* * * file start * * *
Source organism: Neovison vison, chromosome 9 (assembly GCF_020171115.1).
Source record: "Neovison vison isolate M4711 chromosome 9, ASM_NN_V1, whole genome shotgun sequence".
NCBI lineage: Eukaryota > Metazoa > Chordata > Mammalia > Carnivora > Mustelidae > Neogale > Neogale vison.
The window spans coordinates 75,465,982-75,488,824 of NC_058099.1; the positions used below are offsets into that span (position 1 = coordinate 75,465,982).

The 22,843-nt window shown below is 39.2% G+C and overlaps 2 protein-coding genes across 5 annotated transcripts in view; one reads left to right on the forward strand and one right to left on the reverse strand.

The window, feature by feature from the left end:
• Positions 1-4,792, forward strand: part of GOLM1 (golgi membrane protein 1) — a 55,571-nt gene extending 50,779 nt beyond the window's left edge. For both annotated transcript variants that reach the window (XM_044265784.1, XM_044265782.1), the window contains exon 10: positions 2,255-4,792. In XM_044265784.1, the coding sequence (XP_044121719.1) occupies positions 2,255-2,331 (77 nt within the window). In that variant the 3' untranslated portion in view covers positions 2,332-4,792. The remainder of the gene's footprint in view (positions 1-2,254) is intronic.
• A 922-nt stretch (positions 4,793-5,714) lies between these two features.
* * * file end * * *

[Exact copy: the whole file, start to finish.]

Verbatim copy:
Source organism: Neovison vison, chromosome 9 (assembly GCF_020171115.1).
Source record: "Neovison vison isolate M4711 chromosome 9, ASM_NN_V1, whole genome shotgun sequence".
NCBI lineage: Eukaryota > Metazoa > Chordata > Mammalia > Carnivora > Mustelidae > Neogale > Neogale vison.
The window spans coordinates 75,465,982-75,488,824 of NC_058099.1; the positions used below are offsets into that span (position 1 = coordinate 75,465,982).

The 22,843-nt window shown below is 39.2% G+C and overlaps 2 protein-coding genes across 5 annotated transcripts in view; one reads left to right on the forward strand and one right to left on the reverse strand.

The window, feature by feature from the left end:
• Positions 1-4,792, forward strand: part of GOLM1 (golgi membrane protein 1) — a 55,571-nt gene extending 50,779 nt beyond the window's left edge. For both annotated transcript variants that reach the window (XM_044265784.1, XM_044265782.1), the window contains exon 10: positions 2,255-4,792. In XM_044265784.1, the coding sequence (XP_044121719.1) occupies positions 2,255-2,331 (77 nt within the window). In that variant the 3' untranslated portion in view covers positions 2,332-4,792. The remainder of the gene's footprint in view (positions 1-2,254) is intronic.
• A 922-nt stretch (positions 4,793-5,714) lies between these two features.